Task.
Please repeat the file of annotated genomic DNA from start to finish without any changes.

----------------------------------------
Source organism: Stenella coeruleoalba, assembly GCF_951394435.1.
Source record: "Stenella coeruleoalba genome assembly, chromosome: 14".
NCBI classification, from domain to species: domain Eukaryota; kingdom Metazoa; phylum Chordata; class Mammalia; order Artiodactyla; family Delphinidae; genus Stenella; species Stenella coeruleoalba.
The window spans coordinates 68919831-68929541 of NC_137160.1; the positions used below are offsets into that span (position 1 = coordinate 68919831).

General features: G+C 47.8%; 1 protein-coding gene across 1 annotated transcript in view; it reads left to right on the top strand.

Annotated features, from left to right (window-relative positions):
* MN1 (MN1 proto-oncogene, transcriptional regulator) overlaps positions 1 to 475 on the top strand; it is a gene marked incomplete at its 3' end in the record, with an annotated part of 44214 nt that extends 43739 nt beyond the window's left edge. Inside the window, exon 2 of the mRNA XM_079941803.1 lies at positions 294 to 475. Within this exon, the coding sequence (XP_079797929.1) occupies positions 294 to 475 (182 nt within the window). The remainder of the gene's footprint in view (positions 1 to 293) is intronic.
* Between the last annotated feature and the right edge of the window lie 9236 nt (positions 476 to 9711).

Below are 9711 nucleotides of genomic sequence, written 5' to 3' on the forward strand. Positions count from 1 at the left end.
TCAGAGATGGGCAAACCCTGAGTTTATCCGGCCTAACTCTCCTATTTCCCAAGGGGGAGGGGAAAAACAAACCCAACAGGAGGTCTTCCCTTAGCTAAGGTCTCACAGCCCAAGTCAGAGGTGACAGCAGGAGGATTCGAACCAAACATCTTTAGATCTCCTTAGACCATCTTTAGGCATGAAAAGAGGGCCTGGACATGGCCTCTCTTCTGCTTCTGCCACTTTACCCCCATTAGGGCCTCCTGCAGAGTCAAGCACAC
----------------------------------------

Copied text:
Source organism: Stenella coeruleoalba, assembly GCF_951394435.1.
Source record: "Stenella coeruleoalba genome assembly, chromosome: 14".
NCBI classification, from domain to species: domain Eukaryota; kingdom Metazoa; phylum Chordata; class Mammalia; order Artiodactyla; family Delphinidae; genus Stenella; species Stenella coeruleoalba.
The window spans coordinates 68919831-68929541 of NC_137160.1; the positions used below are offsets into that span (position 1 = coordinate 68919831).

General features: G+C 47.8%; 1 protein-coding gene across 1 annotated transcript in view; it reads left to right on the top strand.

Annotated features, from left to right (window-relative positions):
* MN1 (MN1 proto-oncogene, transcriptional regulator) overlaps positions 1 to 475 on the top strand; it is a gene marked incomplete at its 3' end in the record, with an annotated part of 44214 nt that extends 43739 nt beyond the window's left edge. Inside the window, exon 2 of the mRNA XM_079941803.1 lies at positions 294 to 475. Within this exon, the coding sequence (XP_079797929.1) occupies positions 294 to 475 (182 nt within the window). The remainder of the gene's footprint in view (positions 1 to 293) is intronic.
* Between the last annotated feature and the right edge of the window lie 9236 nt (positions 476 to 9711).

Below are 9711 nucleotides of genomic sequence, written 5' to 3' on the forward strand. Positions count from 1 at the left end.
TCAGAGATGGGCAAACCCTGAGTTTATCCGGCCTAACTCTCCTATTTCCCAAGGGGGAGGGGAAAAACAAACCCAACAGGAGGTCTTCCCTTAGCTAAGGTCTCACAGCCCAAGTCAGAGGTGACAGCAGGAGGATTCGAACCAAACATCTTTAGATCTCCTTAGACCATCTTTAGGCATGAAAAGAGGGCCTGGACATGGCCTCTCTTCTGCTTCTGCCACTTTACCCCCATTAGGGCCTCCTGCAGAGTCAAGCACAC